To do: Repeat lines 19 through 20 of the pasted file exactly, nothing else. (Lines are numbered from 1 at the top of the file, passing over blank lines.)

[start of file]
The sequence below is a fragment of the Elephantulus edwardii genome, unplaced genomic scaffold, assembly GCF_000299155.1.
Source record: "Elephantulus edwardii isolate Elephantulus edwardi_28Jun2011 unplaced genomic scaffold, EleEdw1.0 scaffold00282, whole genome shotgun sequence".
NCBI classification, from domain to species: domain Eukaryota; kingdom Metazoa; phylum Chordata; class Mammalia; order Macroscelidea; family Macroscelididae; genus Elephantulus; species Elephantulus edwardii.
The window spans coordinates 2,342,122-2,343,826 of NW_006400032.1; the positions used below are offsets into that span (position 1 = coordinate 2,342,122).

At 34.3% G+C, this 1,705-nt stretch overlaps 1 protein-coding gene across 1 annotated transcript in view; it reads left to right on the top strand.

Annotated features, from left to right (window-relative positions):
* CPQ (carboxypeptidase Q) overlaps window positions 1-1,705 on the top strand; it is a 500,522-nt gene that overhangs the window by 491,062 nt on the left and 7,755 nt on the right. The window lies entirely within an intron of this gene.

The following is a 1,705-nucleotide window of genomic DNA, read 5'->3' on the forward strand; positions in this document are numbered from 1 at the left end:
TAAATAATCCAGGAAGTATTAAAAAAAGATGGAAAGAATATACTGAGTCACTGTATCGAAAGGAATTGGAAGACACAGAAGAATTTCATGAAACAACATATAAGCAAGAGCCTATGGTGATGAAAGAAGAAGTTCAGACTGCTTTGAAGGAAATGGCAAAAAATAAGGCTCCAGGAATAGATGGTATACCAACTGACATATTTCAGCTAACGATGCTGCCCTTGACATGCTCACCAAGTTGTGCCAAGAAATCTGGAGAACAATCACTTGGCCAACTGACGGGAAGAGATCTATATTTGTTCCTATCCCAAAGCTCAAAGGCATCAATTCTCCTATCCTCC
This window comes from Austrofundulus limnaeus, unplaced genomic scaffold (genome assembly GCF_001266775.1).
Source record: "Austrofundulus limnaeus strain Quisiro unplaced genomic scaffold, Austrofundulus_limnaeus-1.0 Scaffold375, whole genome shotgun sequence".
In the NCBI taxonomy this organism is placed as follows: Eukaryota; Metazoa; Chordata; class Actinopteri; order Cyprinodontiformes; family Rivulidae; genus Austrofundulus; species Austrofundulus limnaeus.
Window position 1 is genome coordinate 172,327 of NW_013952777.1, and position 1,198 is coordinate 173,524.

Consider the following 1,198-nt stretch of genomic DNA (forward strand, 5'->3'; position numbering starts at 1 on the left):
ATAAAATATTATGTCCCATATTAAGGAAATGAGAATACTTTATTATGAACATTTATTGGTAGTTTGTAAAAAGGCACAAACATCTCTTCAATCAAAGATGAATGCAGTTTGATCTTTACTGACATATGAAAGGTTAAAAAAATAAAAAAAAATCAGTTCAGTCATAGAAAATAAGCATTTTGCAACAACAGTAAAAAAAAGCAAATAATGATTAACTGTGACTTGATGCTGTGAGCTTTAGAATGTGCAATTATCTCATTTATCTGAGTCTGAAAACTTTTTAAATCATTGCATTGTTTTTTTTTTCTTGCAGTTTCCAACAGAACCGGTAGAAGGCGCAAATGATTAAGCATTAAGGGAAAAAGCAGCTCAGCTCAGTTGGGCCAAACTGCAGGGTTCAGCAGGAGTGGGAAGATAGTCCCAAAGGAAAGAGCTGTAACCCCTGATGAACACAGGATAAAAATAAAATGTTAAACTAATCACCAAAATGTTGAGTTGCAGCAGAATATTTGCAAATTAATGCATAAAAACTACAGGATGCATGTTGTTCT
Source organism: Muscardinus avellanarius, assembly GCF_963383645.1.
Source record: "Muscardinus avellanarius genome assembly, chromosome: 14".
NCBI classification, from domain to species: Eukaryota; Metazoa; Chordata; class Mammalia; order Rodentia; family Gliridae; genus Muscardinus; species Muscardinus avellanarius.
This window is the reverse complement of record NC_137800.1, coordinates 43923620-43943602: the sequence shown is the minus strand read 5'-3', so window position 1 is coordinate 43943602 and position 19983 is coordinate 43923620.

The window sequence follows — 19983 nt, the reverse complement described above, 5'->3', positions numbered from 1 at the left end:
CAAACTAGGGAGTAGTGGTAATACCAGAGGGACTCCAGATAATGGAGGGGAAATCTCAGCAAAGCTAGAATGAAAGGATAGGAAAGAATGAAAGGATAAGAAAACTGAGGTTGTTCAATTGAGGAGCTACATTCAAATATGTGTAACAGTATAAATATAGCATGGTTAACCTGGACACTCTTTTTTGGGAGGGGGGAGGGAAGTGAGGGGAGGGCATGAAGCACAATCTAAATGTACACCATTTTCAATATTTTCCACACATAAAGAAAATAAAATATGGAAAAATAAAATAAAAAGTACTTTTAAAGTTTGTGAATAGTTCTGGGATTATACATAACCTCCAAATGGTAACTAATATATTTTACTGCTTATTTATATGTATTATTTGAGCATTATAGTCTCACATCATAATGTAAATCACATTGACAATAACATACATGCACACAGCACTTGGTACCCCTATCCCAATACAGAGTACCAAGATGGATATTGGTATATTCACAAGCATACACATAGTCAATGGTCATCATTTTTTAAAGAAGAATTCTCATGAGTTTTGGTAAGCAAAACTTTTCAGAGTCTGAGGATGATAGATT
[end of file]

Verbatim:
This window is the reverse complement of record NC_137800.1, coordinates 43923620-43943602: the sequence shown is the minus strand read 5'-3', so window position 1 is coordinate 43943602 and position 19983 is coordinate 43923620.

The window sequence follows — 19983 nt, the reverse complement described above, 5'->3', positions numbered from 1 at the left end: